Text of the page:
Texas reconsider its execution practices?'  
Governor Perry has some kindred spirits.

Millard Baxley wrote:
"I understand from the news that Tennessee is 
considering a return to use of the electric chair. 
Personally, I would like to see Texas consider 
doing the same. After all, a stiff shot of electrical 
juice might be less expensive to the taxpayers of 
Texas than searching for the right drug to use, 
and who knows? It might even cause a large 
reduction in crimes like this. Maybe, just maybe, 
our prisons would not be filled to overflow 
status if there were not all the public tears and 
hand wringing for the welfare of his kind?"
Steve Stringer wanted efficiency: 
"Lethal injection is most peaceful, but firing 
squad is quick. I know this would be more 
stressful for the condemned, but it would be 
Lee Swann just wanted those 'unfortunate' 
death row inmates dispatched:
"The unfortunate people on death row have, for 
the most part, been there for quite sometime. It 
is now time to carry out the sentence that has 
been handed down. There are those who would 
like to restore 'old sparky' into use."

But surprise surprise, not all Texan voices 
support the death penalty.
Sharon Phares considered:
"Perhaps it is time to reopen the debate 
concerning capital punishment versus life 
imprisonment yet again. There is no easy 
solution for any of us."
Lee Swann summed it up:
"Texas should abolish the death penalty period! 
This latest botched concoction of so-called lethal 
drugs is a wake-up call from the Almighty, in 
my opinion to all of America, that the way we 
kill people using the death penalty is wrong."

In considering the drugs now used in 
executions, the ACLU is on record: " human 
being should be death's guinea pig."  Cassandra 
Stubbs, ACLU Capital Punishment Project, 
points out that Clayton Lockett is just the most 
recent inmate to suffer during his execution.  
Dennis McGuire who was executed in Ohio in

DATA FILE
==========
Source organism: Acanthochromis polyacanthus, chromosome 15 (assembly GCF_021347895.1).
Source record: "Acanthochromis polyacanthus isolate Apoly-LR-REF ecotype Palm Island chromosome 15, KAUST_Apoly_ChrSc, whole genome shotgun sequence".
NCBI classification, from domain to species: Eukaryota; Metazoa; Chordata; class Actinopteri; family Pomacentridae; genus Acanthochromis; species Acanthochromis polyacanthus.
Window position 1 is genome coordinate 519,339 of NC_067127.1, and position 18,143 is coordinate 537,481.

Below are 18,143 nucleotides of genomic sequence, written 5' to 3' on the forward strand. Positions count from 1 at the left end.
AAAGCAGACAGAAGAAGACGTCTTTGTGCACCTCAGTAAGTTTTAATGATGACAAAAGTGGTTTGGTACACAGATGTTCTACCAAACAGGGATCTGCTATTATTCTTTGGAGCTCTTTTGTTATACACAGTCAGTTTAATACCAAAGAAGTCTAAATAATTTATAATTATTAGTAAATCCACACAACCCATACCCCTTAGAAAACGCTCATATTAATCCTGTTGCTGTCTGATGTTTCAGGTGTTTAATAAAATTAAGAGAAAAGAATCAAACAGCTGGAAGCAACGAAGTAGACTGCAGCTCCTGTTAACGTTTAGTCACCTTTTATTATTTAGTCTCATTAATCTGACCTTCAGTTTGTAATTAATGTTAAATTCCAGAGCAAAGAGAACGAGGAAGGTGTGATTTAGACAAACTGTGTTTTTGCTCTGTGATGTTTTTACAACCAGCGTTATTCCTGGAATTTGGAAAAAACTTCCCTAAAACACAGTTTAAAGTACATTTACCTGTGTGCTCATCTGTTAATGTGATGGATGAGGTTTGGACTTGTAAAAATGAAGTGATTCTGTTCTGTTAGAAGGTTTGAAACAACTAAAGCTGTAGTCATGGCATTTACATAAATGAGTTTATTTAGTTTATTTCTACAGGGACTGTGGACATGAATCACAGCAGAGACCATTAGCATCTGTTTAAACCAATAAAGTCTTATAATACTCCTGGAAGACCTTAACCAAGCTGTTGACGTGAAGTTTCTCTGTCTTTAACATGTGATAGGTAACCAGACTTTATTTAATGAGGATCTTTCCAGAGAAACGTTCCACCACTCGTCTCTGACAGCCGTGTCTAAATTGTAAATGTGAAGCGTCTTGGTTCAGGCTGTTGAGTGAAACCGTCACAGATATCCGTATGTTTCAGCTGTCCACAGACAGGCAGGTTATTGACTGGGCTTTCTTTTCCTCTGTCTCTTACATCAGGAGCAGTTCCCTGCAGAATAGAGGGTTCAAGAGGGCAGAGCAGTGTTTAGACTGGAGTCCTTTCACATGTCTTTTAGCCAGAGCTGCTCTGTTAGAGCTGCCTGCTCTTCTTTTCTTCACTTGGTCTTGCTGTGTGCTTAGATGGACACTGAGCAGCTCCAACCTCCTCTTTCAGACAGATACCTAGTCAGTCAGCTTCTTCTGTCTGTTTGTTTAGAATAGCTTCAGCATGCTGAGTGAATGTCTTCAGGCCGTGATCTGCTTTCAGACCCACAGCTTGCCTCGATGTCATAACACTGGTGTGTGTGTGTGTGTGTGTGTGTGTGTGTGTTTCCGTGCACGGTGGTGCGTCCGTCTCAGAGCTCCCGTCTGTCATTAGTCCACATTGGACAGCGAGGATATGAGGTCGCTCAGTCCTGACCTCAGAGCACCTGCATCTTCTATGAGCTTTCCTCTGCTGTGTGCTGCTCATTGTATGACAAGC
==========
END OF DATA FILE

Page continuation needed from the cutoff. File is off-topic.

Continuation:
January 2014 "clenched his fist, heaved, 
struggled, and made horrible noises, according 
to witnesses. He was gasping, choking, and 
snoring in the 25 minutes it took to kill him." 
(After a review, the Ohio prison officials have 
determined that Mr. McGuire was completely 
unconscious and "felt no pain".) Michael Lee 
Wilson, also executed in January of this year, 
cried out during his execution, "'I feel my whole 
body burning.'" In 2012, Eric Robert was 
executed using pentobarbital from a 
compounding pharmacy in South Dakota.  
During his execution, "he gasped heavily, 
snored loudly with his eyes open, and his skin 
turned purple,"  a condition an expert 
pharmacologist said is consistent with 
contaminated drugs.

According to Ms Stubbs, the UN Human Right 
Committee, which monitors compliance with 
the International covenant on Civil and Political 
Rights (ratified by the US in 1992) expressed 
concern with the use of untested drugs and their 
secrecy in the USA's executions.  The committee 
recommended "the U.S. government 'ensure 
that lethal drugs used for executions originate 
from legal, regulated sources, and are approved 
by the United States Food and Drug 
Administration and that information on the 
origin and composition of such drugs is made 
available to individuals scheduled for 

That does not give me much solace.

March 25, 2014, a study, "Rate of False 
Conviction of Criminal Defendants Who Are 
Sentenced to Death," was released.  The authors 
reviewed the outcomes of the 7,482 death 
sentences from 1973 to 2004.  They found that of 
that group, 117 (1.6%) were exonerated.  The 
authors came to believe that with time, at least 
4.1% of the inmates on death row would have 
been exonerated. This means an additional 200 
people would have been cleared of charges.  
One conclusion Samuel Gross, the lead author of 
the study, includes, "The great majority of 
innocent people who are sentenced to death are 
never identified and freed."

The death penalty has many casualties.  Randy 
Workman was the warden of the Oklahoma 
State Penitentiary in McAlester, Oklahoma.  He 
participated in 32 executions in various 
capacities during his twenty years as corrections 
department employee before he retired in 2012.  
Prior to Clayton Lockett's execution he was 
interviewed.  He has come to believe that the 
death penalty is an expensive punishment that 
brings neither a deterrence to crime nor closure 
for the victims' families.  About the death 
penalty he said, "The only thing I can tell you 
for certain whenever people say do you believe 
that the death penalty will stop crime, I can 
guarantee you that person will never commit a